North Korea’s leader has told rocket units to be on standby for an attack on US bases, according to state media.
The country’s KCNA news agency said Kim Jong-Un had signed off on the order to train sights on American bases in South Korea and the Pacific after a midnight meeting with top generals.
The move was followed by reports of increased activity at North Korea’s mid to long-range missile sites, according to South Korea’s Yonhap news agency.
It comes after two American stealth bombers flew over South Korea in a show of force to Pyongyang, following an escalation of rhetoric from the North’s young leader.
The two nuclear-capable B-2 planes flew a 13,000-mile round trip from an air base in Missouri, dropping a dummy bomb on a target range in the South.
The planes were taking part in a joint South Korea-US military exercise that has inflamed tensions with Pyongyang, which earlier this month threatened to unleash an “all-out war” backed by nuclear weapons.
“This …. demonstrates the United States’ ability to conduct long range, precision strikes quickly and at will,” the US military said in a statement.
“The B-2 bomber is an important element of America’s enduring and robust extended deterrence capability in the Asia-Pacific region.”
KCNA reported that Mr Kim had “judged the time has come to settle accounts with the US imperialists in view of the prevailing situation”.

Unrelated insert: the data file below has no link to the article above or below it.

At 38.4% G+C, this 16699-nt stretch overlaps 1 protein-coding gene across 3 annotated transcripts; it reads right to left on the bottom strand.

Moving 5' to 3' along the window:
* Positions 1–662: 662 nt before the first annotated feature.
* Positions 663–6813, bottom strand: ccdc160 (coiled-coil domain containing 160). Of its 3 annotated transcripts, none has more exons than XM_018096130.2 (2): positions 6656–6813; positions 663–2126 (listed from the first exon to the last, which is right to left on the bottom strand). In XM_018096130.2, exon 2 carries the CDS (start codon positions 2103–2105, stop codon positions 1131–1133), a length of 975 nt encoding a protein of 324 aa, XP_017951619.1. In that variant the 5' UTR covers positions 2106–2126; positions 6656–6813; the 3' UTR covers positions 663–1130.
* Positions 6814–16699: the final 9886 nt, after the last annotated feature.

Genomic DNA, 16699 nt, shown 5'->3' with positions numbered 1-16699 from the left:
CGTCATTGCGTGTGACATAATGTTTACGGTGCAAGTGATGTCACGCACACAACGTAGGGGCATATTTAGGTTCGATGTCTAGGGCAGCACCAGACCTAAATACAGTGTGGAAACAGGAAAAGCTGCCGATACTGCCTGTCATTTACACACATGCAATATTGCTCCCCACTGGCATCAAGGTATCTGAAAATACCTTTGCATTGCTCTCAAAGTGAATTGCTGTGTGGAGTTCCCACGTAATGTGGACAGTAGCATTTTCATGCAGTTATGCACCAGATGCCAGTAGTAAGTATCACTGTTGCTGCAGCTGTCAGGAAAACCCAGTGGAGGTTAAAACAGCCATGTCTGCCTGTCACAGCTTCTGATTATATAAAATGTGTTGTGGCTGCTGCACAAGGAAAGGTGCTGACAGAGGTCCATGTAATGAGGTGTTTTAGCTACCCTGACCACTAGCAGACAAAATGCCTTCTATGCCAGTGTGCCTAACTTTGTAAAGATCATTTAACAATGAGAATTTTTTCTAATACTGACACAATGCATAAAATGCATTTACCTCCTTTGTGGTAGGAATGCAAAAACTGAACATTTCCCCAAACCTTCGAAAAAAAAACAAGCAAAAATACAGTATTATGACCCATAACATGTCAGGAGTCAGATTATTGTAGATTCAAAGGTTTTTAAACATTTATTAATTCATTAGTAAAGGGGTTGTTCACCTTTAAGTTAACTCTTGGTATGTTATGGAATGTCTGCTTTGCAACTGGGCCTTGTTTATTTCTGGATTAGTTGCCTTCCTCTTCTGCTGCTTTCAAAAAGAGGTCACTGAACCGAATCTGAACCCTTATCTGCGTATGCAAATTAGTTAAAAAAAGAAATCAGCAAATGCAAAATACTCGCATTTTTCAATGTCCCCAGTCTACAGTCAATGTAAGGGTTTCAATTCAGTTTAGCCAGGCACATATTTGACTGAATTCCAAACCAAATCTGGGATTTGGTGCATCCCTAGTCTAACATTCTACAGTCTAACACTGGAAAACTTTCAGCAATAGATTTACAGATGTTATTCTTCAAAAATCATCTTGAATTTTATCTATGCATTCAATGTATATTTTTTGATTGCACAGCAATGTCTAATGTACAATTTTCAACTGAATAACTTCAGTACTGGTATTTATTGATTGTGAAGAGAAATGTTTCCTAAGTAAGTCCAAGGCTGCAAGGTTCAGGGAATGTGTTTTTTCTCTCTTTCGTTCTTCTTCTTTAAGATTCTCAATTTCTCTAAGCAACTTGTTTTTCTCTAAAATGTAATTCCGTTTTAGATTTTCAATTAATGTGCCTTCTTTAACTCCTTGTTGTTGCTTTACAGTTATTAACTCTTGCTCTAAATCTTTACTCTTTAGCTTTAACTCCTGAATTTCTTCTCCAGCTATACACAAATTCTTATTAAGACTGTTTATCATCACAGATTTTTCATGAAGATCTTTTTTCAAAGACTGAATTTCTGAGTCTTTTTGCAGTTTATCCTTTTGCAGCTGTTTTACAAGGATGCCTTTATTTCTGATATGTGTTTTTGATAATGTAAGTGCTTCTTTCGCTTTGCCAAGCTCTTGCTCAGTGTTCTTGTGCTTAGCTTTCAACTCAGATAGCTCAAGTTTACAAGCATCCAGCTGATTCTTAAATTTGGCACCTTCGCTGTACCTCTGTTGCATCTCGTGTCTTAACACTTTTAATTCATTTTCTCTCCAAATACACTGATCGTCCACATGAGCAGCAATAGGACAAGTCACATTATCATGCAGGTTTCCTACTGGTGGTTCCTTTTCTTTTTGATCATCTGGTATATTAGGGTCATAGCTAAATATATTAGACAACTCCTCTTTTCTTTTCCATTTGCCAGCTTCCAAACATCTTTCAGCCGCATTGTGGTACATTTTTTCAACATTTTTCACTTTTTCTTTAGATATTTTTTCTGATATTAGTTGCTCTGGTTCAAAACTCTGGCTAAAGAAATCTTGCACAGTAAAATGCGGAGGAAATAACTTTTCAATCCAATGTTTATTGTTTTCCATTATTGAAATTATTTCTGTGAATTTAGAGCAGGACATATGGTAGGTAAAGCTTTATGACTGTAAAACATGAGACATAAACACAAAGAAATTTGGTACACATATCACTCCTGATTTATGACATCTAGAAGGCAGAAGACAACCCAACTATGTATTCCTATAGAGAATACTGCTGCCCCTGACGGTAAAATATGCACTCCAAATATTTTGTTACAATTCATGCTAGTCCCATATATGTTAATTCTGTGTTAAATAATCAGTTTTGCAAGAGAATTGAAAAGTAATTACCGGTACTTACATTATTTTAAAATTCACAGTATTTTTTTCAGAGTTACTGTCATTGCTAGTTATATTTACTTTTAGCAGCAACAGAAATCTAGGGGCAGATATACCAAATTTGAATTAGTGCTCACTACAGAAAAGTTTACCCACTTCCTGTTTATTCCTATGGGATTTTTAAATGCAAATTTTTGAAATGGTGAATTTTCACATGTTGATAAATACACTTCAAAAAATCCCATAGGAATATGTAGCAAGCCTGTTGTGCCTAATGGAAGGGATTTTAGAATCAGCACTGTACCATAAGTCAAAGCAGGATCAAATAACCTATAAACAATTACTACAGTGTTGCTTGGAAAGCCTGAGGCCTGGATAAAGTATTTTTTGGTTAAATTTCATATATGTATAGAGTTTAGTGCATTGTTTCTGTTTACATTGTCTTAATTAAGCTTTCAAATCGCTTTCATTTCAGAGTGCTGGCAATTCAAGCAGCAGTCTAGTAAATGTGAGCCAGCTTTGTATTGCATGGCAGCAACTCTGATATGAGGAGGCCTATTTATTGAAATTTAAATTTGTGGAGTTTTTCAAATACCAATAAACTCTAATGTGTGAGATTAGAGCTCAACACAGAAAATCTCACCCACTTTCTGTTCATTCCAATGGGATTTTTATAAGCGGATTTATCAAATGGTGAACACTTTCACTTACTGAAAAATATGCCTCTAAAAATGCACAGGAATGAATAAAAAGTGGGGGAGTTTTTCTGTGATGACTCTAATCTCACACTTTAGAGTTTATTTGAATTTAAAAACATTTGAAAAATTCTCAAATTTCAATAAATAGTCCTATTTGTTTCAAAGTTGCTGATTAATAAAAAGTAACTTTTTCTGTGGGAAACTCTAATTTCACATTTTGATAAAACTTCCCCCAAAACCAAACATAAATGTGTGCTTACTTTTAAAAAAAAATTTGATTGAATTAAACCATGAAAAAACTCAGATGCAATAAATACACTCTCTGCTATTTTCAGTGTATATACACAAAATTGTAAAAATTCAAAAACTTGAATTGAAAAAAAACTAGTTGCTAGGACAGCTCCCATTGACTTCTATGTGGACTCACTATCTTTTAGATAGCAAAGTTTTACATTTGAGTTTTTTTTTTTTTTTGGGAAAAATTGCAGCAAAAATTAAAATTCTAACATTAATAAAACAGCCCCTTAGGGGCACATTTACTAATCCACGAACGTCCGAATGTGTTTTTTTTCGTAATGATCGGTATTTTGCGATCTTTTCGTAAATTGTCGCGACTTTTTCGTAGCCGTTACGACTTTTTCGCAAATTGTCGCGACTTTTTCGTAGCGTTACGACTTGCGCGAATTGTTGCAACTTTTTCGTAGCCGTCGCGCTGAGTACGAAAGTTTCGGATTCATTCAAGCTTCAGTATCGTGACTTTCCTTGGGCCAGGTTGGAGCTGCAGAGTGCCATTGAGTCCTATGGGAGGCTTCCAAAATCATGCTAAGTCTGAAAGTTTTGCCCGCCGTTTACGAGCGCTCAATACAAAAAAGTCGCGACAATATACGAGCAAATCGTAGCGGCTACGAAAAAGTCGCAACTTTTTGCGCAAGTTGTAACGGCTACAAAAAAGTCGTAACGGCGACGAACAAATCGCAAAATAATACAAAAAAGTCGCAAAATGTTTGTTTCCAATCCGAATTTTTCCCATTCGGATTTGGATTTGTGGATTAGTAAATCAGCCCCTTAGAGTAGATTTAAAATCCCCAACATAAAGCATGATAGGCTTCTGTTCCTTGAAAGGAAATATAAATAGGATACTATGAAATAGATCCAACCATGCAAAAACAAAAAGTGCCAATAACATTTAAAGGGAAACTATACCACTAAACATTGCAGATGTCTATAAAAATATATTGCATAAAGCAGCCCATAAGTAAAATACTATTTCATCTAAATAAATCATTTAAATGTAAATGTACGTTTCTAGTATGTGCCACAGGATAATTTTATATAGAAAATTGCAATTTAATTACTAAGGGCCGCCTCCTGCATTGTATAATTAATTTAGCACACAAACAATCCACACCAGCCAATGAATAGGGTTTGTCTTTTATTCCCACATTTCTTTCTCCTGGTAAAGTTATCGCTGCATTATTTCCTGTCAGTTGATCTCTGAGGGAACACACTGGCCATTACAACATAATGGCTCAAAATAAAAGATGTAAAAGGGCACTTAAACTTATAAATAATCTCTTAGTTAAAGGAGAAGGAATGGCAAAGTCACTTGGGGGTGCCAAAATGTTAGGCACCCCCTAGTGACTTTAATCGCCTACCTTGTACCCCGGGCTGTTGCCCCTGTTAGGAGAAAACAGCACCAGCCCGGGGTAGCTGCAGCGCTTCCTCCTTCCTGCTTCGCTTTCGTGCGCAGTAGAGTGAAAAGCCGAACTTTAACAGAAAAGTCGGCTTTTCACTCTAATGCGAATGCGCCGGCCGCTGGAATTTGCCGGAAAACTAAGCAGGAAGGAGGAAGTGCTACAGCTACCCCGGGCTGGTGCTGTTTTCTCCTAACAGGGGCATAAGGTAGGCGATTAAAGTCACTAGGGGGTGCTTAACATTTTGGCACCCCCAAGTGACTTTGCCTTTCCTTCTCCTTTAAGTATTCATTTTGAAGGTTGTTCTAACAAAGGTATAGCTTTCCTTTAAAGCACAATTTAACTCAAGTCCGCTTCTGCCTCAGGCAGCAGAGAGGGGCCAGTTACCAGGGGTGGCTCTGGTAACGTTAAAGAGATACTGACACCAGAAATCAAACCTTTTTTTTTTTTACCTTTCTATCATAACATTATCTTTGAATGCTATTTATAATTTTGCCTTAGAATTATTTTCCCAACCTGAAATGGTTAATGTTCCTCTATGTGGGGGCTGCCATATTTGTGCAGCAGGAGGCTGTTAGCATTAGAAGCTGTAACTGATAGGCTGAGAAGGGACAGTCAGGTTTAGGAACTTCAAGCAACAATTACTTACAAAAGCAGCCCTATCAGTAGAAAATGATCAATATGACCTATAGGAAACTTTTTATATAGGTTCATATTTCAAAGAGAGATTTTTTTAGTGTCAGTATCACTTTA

The agency said: “He finally signed the plan on technical preparations of strategic rockets of the KPA, ordering them to be standby for fire so that they may strike any time the US mainland, its military bases in the operational theatres in the Pacific, including Hawaii and Guam, and those in South Korea.”
The US has denied the exercise was provocative but said it was “committed to a pathway to peace” and “prepared to deal with any eventuality” in the region.
Defence Secretary Chuck Hagel and General Martin Dempsey, chairman of the Joint Chiefs of Staff, said the B-2 bombers were a message intended more for allies than Pyongyang.
“The North Koreans have to understand that what they’re doing is very dangerous,” Mr Hagel said.
“I don’t think we’re doing anything extraordinary or provocative or out of the … orbit of what nations do to protect their own interests.”
The US, he added, must make it clear to South Korea, Japan and other allies in the region that “these provocations by the North are taken by us very seriously, and we’ll respond to that”.